Can Abbott outperform despite Alere woes?
Healthcare company and medical device maker, Abbott Laboratories (ABT) appears poised to enjoy a fruitful year, as long as its its litigation with former takeover target, Alere Inc. (ALR) doesn’t hold it back.
“Abbott has always strived to be a diversified healthcare company,” Abbott CFO Brian Yoor said in an interview with The Deal on Monday, March 20.
Yoor highlighted the company’s acquisition of St. Jude Medical Inc. (STJ) , its diversified product range and multiple revenue streams as positives for the company. These were the result of a concerted effort on the part of Abbott to move its focus away from proprietary pharmaceuticals.
“Our management stepped back and saw the landscape changing of what success looks like,” Yoor said by phone. “Admittedly, proprietary pharmaceuticals dominated our identity.”
There is, however, one problem still looming for Abbott.
The company had announced plans to acquire Alere for $5.8 billion back in February 2016. Just a month later, though, the deal swerved off the rails when the Department of Justice handed Alere with a subpoena for documents tied to Alere’s third-party distributors as well as overseas healthcare officials. As a result, Abbott offered Alere $50 million to walk away from the merger.
But Alere has yet to walk away. The two are currently locked in multiple lawsuits over this deal gone bad. Alere has sued to force Abbott to obtain all antitrust approvals to complete the merger. Abbott, meanwhile, filed a countersuit to that action as well as another lawsuit last December looking to dump the deal, charging that Alere had lost much of its value.
Most analysts contend the suit is immaterial to Abbott’s prospects. But BMO Capital’s Joanne Wuensch downgraded the stock from a buy to a hold on March 14, in part because of the lack of clarity regarding the outcome of the lawsuits. Wuensch noted that if the courts forced the deal between Abbott and Alere to go through at the agreed-upon price, it would no longer add to Abbott’s earnings, because Alere’s business has suffered since the terms were announced.
A hearing is scheduled in Delaware courts for these suits on April 21. Yoor said he was unable to comment on the deal beyond the information that remains public.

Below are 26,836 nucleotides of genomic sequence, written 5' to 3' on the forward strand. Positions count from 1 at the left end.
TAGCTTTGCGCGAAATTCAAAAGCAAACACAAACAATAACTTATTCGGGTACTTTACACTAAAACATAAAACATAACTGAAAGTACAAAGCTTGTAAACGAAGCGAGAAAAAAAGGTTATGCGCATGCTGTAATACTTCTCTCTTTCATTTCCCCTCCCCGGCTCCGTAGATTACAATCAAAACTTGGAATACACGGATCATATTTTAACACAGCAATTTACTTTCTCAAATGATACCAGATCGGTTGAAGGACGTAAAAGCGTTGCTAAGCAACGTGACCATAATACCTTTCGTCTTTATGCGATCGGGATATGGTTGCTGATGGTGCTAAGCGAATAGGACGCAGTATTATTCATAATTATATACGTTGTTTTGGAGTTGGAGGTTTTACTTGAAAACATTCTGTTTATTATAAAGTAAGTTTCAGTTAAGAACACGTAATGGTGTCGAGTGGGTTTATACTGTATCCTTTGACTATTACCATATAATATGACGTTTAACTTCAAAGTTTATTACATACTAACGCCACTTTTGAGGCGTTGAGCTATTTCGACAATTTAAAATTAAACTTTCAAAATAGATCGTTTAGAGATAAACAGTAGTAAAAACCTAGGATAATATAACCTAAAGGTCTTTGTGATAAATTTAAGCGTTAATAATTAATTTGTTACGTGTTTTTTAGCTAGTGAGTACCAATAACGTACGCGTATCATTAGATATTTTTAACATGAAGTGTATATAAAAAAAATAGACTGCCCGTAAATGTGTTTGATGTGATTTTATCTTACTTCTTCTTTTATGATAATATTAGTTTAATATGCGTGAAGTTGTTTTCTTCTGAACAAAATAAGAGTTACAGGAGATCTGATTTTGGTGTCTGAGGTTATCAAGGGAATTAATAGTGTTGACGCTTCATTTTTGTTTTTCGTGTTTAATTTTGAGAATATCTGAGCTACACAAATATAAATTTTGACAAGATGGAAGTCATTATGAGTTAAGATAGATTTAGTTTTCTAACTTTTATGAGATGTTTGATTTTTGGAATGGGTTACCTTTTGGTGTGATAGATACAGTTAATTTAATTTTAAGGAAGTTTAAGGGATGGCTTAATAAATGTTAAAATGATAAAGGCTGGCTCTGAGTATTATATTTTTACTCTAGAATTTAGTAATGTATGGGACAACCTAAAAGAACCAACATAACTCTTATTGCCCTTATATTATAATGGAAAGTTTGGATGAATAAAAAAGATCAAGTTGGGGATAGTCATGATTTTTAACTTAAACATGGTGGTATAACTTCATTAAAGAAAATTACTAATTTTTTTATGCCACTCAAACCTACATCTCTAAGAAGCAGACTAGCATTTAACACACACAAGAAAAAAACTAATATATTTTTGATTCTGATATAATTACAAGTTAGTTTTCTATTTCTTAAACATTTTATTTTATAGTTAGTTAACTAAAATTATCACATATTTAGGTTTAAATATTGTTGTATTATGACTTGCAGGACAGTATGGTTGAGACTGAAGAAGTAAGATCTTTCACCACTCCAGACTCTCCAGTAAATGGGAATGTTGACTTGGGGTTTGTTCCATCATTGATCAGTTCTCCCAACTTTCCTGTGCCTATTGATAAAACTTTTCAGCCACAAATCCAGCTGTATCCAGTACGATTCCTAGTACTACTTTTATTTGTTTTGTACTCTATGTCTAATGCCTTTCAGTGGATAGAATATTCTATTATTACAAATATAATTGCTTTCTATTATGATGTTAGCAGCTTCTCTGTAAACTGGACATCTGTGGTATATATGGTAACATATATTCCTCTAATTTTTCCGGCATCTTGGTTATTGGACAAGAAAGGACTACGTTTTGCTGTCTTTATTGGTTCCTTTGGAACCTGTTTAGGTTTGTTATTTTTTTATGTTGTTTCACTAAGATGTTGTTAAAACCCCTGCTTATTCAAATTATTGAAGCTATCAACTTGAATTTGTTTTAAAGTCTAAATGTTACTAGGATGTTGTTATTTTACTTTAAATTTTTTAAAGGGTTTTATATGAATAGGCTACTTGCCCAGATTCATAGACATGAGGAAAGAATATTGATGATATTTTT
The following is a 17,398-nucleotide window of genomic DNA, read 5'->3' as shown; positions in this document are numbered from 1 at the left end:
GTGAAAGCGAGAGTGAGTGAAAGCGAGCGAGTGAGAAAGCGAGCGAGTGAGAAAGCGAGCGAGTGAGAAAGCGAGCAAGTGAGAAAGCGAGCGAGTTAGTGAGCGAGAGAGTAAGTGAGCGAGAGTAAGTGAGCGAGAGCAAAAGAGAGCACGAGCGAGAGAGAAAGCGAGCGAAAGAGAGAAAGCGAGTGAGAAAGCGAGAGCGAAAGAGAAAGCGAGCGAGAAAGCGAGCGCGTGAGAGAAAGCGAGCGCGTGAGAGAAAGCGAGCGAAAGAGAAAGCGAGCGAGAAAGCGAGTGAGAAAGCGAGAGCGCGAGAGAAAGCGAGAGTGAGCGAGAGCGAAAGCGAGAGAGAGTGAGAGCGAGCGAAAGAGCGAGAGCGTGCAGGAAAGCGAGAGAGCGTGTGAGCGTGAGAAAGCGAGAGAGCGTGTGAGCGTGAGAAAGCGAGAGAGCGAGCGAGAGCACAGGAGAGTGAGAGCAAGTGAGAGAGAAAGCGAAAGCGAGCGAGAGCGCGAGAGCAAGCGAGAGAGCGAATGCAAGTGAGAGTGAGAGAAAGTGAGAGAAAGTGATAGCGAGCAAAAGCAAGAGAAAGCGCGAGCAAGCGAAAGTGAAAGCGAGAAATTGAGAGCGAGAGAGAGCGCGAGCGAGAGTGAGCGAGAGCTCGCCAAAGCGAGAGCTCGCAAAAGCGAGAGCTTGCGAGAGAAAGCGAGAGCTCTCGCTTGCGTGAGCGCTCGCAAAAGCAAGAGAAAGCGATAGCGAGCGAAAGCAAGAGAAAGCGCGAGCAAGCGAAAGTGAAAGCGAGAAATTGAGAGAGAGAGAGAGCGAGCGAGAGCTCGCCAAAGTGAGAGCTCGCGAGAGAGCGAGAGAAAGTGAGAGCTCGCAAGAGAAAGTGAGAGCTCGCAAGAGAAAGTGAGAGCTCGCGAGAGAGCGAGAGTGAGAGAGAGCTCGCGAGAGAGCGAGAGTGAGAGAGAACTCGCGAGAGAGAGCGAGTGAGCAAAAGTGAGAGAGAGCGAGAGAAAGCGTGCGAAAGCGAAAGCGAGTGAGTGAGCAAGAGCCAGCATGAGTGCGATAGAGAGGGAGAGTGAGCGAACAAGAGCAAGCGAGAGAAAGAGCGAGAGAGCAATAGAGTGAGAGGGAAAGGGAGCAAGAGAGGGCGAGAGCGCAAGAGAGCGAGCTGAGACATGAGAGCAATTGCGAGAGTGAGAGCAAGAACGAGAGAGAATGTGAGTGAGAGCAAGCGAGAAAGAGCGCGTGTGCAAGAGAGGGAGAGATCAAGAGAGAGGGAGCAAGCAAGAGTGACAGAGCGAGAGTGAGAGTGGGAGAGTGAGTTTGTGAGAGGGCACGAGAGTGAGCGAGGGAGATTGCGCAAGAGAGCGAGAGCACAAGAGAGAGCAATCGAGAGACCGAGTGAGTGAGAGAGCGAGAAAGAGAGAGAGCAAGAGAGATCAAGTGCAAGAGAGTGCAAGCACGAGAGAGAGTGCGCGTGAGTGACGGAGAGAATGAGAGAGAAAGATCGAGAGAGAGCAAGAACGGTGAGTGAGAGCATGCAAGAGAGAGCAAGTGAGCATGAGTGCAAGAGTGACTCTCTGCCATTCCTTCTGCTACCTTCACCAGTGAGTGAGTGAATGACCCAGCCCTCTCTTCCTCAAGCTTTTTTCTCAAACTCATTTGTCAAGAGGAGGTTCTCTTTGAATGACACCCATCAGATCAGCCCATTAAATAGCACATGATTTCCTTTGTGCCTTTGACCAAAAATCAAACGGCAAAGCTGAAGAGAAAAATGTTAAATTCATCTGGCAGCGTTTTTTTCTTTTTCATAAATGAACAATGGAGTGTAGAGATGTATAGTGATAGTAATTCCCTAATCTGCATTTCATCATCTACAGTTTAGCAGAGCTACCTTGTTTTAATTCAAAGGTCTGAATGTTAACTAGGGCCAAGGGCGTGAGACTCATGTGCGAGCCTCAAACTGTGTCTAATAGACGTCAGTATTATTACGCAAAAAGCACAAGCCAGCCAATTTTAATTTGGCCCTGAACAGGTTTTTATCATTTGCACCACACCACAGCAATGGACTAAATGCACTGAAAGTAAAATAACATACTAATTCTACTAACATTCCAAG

He insisted, though, that things are going well at the company otherwise. Take, for instance, what Yoor had to say about the integration of St. Jude.
“The integration is going quite well. It is very complementary, there wasn’t a lot of overlap,” Yoor said by phone. “When you brought the two together, this created the ability to create key cardiovascular segments.”
Yoor also said concerns about the security of St. Jude’s devices that were brought by hedge fund Muddy Waters late last year were unfounded.
“We do take cyber security very seriously,” Yoor said. “Abbott has a very comprehensive program.”
As for future plans?
“The first priority is to pay down our debt,” Yoor said. He added that a potential tax holiday – floated previously by President Donald Trump – could help Abbott to achieve a lower leverage.
“We clearly support competitive tax reform,” Yoor said. “If there were an opportunity for us to access cash at a reasonable rate, we would use it for debt pay-down.”
Once some of that debt is paid down, Yoor noted that Abbott could take a look at tuck-in acquisitions. The company will likely wait to see how hot the healthcare space is, which itself depends on the political climate, even if Abbott itself is not.
“With our mix of businesses, we weren’t impacted favorably when the ACA was put in place,” Yoor said.
He added that it’s still too early to tell how the bill Republicans have proposed to repeal and replace the Affordable Care Act will impact the business. It’s likely, though, that the effect of the repeal will be avoided by Abbott thanks to diversification within its portfolio of products.